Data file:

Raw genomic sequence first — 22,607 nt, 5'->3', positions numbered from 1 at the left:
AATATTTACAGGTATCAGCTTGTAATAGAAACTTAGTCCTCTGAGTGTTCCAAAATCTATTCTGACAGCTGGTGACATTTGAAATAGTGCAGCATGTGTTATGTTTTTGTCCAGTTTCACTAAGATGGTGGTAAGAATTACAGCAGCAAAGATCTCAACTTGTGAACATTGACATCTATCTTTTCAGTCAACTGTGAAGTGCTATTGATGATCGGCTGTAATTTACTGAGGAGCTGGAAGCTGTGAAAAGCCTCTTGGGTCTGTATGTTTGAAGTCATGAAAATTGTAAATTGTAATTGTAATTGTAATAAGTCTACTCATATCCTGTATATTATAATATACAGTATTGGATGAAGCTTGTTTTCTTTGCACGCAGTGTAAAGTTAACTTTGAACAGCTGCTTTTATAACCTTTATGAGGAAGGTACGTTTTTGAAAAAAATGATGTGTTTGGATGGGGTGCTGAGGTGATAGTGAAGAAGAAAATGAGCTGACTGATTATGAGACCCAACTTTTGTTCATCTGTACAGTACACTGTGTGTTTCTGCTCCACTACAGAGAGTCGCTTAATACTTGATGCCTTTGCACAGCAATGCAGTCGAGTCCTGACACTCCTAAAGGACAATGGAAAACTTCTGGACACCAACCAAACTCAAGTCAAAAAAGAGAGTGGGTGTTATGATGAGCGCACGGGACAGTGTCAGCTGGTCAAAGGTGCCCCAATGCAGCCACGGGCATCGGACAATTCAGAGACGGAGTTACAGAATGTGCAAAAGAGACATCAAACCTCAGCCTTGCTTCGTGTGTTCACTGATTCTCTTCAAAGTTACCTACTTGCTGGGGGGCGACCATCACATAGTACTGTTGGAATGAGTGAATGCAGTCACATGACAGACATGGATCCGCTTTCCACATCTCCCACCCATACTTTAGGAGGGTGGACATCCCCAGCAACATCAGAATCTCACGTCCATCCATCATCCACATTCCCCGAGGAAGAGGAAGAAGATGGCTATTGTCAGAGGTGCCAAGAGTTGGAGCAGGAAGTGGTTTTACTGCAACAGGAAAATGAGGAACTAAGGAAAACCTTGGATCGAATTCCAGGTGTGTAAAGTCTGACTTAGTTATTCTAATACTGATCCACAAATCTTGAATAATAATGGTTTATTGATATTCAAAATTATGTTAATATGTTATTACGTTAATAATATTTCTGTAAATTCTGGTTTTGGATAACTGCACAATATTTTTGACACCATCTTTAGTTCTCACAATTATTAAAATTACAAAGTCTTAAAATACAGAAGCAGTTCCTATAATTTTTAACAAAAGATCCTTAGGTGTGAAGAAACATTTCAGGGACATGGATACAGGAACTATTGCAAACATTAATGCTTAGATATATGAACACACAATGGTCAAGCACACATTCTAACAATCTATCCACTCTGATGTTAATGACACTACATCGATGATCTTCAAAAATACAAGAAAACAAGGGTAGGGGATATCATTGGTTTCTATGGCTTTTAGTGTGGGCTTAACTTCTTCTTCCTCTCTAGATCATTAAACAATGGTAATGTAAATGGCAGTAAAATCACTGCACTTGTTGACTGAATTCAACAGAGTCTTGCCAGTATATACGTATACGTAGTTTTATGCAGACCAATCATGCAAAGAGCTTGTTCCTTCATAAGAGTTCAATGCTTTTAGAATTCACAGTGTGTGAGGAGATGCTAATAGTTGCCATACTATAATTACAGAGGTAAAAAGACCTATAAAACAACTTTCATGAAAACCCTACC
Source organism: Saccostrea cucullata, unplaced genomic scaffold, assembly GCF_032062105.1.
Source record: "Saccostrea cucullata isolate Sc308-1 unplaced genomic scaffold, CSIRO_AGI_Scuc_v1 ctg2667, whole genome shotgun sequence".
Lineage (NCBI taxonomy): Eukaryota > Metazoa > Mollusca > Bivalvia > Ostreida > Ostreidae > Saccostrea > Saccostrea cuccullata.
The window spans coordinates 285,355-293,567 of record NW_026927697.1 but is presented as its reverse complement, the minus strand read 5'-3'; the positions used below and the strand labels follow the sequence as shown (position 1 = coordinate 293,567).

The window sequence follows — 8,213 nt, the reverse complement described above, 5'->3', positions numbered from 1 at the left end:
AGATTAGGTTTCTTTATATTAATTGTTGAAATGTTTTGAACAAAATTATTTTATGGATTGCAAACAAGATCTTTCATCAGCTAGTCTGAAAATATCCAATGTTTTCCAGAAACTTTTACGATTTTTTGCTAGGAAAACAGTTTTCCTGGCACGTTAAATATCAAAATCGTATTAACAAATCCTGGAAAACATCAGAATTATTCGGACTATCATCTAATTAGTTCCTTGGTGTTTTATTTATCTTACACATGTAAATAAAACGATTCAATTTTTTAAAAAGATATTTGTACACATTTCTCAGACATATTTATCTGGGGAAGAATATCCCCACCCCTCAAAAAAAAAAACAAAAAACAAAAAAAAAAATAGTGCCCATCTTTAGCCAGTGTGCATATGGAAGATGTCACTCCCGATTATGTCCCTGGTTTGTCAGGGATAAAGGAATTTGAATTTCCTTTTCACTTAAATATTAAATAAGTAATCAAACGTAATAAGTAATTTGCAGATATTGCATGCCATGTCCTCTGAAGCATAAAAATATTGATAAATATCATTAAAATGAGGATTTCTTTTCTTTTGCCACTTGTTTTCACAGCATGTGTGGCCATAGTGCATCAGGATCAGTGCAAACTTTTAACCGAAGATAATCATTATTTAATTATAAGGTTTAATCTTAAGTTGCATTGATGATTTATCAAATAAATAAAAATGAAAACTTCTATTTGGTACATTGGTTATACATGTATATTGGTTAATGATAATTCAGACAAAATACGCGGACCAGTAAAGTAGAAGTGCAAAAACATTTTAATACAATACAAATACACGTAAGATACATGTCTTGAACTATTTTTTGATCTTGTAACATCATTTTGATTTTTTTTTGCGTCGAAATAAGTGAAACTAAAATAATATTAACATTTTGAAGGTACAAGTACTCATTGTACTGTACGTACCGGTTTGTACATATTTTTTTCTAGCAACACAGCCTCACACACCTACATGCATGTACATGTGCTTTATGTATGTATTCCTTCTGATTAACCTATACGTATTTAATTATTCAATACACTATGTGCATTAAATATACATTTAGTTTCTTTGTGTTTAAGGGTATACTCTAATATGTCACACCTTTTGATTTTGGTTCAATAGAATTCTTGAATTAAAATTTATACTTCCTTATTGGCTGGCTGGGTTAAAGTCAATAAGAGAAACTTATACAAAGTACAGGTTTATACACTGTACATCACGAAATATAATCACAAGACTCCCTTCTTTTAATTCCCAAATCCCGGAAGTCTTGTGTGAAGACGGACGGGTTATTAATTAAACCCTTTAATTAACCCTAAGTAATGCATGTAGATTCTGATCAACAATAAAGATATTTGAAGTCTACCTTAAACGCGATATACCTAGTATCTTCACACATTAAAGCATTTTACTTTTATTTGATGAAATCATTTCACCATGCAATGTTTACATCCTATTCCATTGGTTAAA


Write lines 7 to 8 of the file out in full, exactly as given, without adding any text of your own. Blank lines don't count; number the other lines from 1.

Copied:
The window sequence follows — 8,213 nt, the reverse complement described above, 5'->3', positions numbered from 1 at the left end:
AGATTAGGTTTCTTTATATTAATTGTTGAAATGTTTTGAACAAAATTATTTTATGGATTGCAAACAAGATCTTTCATCAGCTAGTCTGAAAATATCCAATGTTTTCCAGAAACTTTTACGATTTTTTGCTAGGAAAACAGTTTTCCTGGCACGTTAAATATCAAAATCGTATTAACAAATCCTGGAAAACATCAGAATTATTCGGACTATCATCTAATTAGTTCCTTGGTGTTTTATTTATCTTACACATGTAAATAAAACGATTCAATTTTTTAAAAAGATATTTGTACACATTTCTCAGACATATTTATCTGGGGAAGAATATCCCCACCCCTCAAAAAAAAAAACAAAAAACAAAAAAAAAAATAGTGCCCATCTTTAGCCAGTGTGCATATGGAAGATGTCACTCCCGATTATGTCCCTGGTTTGTCAGGGATAAAGGAATTTGAATTTCCTTTTCACTTAAATATTAAATAAGTAATCAAACGTAATAAGTAATTTGCAGATATTGCATGCCATGTCCTCTGAAGCATAAAAATATTGATAAATATCATTAAAATGAGGATTTCTTTTCTTTTGCCACTTGTTTTCACAGCATGTGTGGCCATAGTGCATCAGGATCAGTGCAAACTTTTAACCGAAGATAATCATTATTTAATTATAAGGTTTAATCTTAAGTTGCATTGATGATTTATCAAATAAATAAAAATGAAAACTTCTATTTGGTACATTGGTTATACATGTATATTGGTTAATGATAATTCAGACAAAATACGCGGACCAGTAAAGTAGAAGTGCAAAAACATTTTAATACAATACAAATACACGTAAGATACATGTCTTGAACTATTTTTTGATCTTGTAACATCATTTTGATTTTTTTTTGCGTCGAAATAAGTGAAACTAAAATAATATTAACATTTTGAAGGTACAAGTACTCATTGTACTGTACGTACCGGTTTGTACATATTTTTTTCTAGCAACACAGCCTCACACACCTACATGCATGTACATGTGCTTTATGTATGTATTCCTTCTGATTAACCTATACGTATTTAATTATTCAATACACTATGTGCATTAAATATACATTTAGTTTCTTTGTGTTTAAGGGTATACTCTAATATGTCACACCTTTTGATTTTGGTTCAATAGAATTCTTGAATTAAAATTTATACTTCCTTATTGGCTGGCTGGGTTAAAGTCAATAAGAGAAACTTATACAAAGTACAGGTTTATACACTGTACATCACGAAATATAATCACAAGACTCCCTTCTTTTAATTCCCAAATCCCGGAAGTCTTGTGTGAAGACGGACGGGTTATTAATTAAACCCTTTAATTAACCCTAAGTAATGCATGTAGATTCTGATCAACAATAAAGATATTTGAAGTCTACCTTAAACGCGATATACCTAGTATCTTCACACATTAAAGCATTTTACTTTTATTTGATGAAATCATTTCACCATGCAATGTTTACATCCTATTCCATTGGTTAAA